however if I have unique on multiple columns I expected it's not the case (only par_cat can be null, name and url cannot be null). Because par_cat references to id of the same table but some categories don't have parent category it should allow null values.

  • This answer may explain the problem you have. Suggest you change par_cat to not null, set a minimun id such as 0 for root. And auto increase category id from 1. – Jaugar Chang Sep 15 '14 at 10:20
  • @JaugarChang But I also have foreign key constraint for par_cat so I cannot use value 0 because there's no record with id 0 – Marcin Nabiałek Sep 16 '14 at 12:39
  • Or you could add a root record with id 0. But I don't think it's necessary to use foreign key. You'd better enforce referential integrity on application side not on DB side. – Jaugar Chang Sep 16 '14 at 12:51

This works as defined by the SQL standard. NULL means unknown. If you have two records of par_cat = NULL and name = 'X', then the two NULLs are not regarded to hold the same value. Thus they don't violate the unique key constraint. (Well, one could argue that the NULLs still might mean the same value, but applying this rule would make working with unique indexes and nullable fields almost impossible, for NULL could as well mean 1, 2 or whatever other value. So they did well to define it such as they did in my opinion.)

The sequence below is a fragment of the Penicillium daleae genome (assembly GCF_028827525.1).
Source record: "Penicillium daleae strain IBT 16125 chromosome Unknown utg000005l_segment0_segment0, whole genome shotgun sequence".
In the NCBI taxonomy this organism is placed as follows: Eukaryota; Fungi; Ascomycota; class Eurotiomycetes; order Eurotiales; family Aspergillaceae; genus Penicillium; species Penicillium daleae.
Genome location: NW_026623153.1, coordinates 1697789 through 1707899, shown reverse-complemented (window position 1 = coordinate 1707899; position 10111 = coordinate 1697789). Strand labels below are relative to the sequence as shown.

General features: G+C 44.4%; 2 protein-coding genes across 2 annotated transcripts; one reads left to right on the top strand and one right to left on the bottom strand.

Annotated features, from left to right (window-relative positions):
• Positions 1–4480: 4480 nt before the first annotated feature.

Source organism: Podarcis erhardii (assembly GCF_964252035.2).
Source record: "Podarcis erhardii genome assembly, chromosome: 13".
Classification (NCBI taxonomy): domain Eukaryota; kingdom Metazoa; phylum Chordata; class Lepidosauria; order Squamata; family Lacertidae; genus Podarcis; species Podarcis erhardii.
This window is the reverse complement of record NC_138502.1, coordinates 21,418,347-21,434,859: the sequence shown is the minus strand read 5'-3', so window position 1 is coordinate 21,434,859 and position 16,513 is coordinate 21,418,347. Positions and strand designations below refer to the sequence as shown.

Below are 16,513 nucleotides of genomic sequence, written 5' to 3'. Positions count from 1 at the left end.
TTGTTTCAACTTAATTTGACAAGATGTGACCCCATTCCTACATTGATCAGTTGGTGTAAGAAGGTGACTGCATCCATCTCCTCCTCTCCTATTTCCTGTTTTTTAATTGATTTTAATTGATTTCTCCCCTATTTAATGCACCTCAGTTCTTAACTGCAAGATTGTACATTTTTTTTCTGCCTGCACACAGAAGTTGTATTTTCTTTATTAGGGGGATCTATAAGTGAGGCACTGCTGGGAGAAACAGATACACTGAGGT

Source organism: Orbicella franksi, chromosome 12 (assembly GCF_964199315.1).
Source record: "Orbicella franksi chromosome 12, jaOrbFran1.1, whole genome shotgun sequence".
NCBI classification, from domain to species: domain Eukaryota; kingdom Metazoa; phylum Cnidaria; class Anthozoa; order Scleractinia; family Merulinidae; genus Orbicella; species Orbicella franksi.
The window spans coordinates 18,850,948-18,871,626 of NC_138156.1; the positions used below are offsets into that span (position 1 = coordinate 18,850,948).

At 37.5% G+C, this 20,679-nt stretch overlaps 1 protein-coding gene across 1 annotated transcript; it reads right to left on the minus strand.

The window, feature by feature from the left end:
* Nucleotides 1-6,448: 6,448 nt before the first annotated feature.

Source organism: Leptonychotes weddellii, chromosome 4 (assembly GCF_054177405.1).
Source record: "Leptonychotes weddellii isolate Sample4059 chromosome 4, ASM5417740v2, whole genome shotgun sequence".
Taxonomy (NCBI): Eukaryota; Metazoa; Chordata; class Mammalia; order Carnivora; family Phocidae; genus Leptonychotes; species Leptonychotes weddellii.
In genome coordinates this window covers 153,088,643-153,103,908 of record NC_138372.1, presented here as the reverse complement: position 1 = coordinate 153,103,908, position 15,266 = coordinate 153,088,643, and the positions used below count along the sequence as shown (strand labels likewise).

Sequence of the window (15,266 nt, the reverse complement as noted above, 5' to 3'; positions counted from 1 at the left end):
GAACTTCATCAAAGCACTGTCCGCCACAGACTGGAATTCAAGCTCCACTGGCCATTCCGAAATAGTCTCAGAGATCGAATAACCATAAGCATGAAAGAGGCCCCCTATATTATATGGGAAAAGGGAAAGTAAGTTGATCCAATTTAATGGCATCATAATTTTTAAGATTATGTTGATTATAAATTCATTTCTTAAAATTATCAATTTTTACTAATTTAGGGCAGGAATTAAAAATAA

As MySQL does not support functional indexes where you could have an index on ISNULL(par_cat,-1), name, your only option is to make par_cat a NOT NULL column with 0 or -1 or whatever for "no parent", if you want your constraints to work.

| improve this answer | |
  • 3
    Ok, I understand. But if I don't make it NULL, I won't be able to insert into par_cat value 0 because of foreign key constraint FOREIGN KEY (par_cat) REFERENCES categories` (id);. So does it mean that I have to choose between 2 constraints - either use foreign key (with null) and don't use unique or use unique but remove foreign key on par_cat` because those 2 constraints won't work together? – Marcin Nabiałek Sep 16 '14 at 12:37
  • 5
    Or put a dummy record with id 0 into categories. – Thorsten Kettner Sep 16 '14 at 12:40
  • 2